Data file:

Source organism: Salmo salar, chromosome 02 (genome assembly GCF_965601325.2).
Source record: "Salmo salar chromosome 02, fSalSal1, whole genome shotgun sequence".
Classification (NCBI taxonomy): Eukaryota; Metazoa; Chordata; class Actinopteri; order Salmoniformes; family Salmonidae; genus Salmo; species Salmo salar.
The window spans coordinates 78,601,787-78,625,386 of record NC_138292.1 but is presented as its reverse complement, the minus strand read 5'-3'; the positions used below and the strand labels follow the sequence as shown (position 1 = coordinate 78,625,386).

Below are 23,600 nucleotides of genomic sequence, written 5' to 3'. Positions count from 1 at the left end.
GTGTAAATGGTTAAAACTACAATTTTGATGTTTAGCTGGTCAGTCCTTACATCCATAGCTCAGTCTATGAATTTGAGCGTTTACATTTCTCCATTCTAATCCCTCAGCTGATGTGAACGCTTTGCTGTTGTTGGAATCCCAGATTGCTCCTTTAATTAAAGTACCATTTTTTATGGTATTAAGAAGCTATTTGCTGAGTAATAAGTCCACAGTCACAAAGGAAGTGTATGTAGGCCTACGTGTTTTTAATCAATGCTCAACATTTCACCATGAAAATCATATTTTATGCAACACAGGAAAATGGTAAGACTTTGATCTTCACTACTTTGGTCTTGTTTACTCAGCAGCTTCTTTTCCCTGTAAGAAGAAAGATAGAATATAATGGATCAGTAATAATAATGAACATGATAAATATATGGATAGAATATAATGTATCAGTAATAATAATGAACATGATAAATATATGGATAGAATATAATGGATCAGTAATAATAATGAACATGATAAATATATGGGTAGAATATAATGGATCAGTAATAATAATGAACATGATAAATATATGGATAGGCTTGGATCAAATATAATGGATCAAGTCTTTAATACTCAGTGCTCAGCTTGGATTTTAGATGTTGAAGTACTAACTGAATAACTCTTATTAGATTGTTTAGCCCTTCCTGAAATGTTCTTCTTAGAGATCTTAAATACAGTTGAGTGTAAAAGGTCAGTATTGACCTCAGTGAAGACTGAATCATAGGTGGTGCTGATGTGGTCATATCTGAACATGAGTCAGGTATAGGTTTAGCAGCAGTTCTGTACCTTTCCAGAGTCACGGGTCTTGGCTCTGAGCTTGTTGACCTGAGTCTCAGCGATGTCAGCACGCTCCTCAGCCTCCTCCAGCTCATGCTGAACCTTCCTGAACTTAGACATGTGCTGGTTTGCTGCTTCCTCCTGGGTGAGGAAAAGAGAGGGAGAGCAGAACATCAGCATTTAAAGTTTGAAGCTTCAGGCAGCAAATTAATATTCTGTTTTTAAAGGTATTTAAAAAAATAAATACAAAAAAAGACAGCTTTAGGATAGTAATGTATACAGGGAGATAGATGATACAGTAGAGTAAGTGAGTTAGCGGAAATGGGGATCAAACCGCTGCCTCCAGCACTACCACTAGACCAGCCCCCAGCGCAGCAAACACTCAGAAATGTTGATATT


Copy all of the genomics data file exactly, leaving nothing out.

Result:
Source organism: Salmo salar, chromosome 02 (genome assembly GCF_965601325.2).
Source record: "Salmo salar chromosome 02, fSalSal1, whole genome shotgun sequence".
Classification (NCBI taxonomy): Eukaryota; Metazoa; Chordata; class Actinopteri; order Salmoniformes; family Salmonidae; genus Salmo; species Salmo salar.
The window spans coordinates 78,601,787-78,625,386 of record NC_138292.1 but is presented as its reverse complement, the minus strand read 5'-3'; the positions used below and the strand labels follow the sequence as shown (position 1 = coordinate 78,625,386).

Below are 23,600 nucleotides of genomic sequence, written 5' to 3'. Positions count from 1 at the left end.
GTGTAAATGGTTAAAACTACAATTTTGATGTTTAGCTGGTCAGTCCTTACATCCATAGCTCAGTCTATGAATTTGAGCGTTTACATTTCTCCATTCTAATCCCTCAGCTGATGTGAACGCTTTGCTGTTGTTGGAATCCCAGATTGCTCCTTTAATTAAAGTACCATTTTTTATGGTATTAAGAAGCTATTTGCTGAGTAATAAGTCCACAGTCACAAAGGAAGTGTATGTAGGCCTACGTGTTTTTAATCAATGCTCAACATTTCACCATGAAAATCATATTTTATGCAACACAGGAAAATGGTAAGACTTTGATCTTCACTACTTTGGTCTTGTTTACTCAGCAGCTTCTTTTCCCTGTAAGAAGAAAGATAGAATATAATGGATCAGTAATAATAATGAACATGATAAATATATGGATAGAATATAATGTATCAGTAATAATAATGAACATGATAAATATATGGATAGAATATAATGGATCAGTAATAATAATGAACATGATAAATATATGGGTAGAATATAATGGATCAGTAATAATAATGAACATGATAAATATATGGATAGGCTTGGATCAAATATAATGGATCAAGTCTTTAATACTCAGTGCTCAGCTTGGATTTTAGATGTTGAAGTACTAACTGAATAACTCTTATTAGATTGTTTAGCCCTTCCTGAAATGTTCTTCTTAGAGATCTTAAATACAGTTGAGTGTAAAAGGTCAGTATTGACCTCAGTGAAGACTGAATCATAGGTGGTGCTGATGTGGTCATATCTGAACATGAGTCAGGTATAGGTTTAGCAGCAGTTCTGTACCTTTCCAGAGTCACGGGTCTTGGCTCTGAGCTTGTTGACCTGAGTCTCAGCGATGTCAGCACGCTCCTCAGCCTCCTCCAGCTCATGCTGAACCTTCCTGAACTTAGACATGTGCTGGTTTGCTGCTTCCTCCTGGGTGAGGAAAAGAGAGGGAGAGCAGAACATCAGCATTTAAAGTTTGAAGCTTCAGGCAGCAAATTAATATTCTGTTTTTAAAGGTATTTAAAAAAATAAATACAAAAAAAGACAGCTTTAGGATAGTAATGTATACAGGGAGATAGATGATACAGTAGAGTAAGTGAGTTAGCGGAAATGGGGATCAAACCGCTGCCTCCAGCACTACCACTAGACCAGCCCCCAGCGCAGCAAACACTCAGAAATGTTGATATT